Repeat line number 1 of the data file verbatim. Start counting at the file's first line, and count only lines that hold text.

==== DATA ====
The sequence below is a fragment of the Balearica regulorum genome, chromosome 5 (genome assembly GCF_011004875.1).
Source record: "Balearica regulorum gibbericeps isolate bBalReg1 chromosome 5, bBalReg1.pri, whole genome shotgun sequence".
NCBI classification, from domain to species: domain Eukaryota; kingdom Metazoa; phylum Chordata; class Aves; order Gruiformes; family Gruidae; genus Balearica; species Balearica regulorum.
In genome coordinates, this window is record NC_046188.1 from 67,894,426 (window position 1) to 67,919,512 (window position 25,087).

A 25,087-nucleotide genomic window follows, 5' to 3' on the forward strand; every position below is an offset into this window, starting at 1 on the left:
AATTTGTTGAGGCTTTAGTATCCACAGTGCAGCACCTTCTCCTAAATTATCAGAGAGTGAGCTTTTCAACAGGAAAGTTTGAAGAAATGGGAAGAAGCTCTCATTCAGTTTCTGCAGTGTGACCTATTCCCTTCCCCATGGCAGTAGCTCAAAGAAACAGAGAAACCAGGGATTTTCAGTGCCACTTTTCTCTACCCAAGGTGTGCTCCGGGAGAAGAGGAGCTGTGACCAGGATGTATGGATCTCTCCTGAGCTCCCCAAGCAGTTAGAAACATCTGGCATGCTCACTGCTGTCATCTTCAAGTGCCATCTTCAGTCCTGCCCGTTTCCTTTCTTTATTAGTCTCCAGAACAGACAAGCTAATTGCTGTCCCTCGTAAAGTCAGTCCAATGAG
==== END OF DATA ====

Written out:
The sequence below is a fragment of the Balearica regulorum genome, chromosome 5 (genome assembly GCF_011004875.1).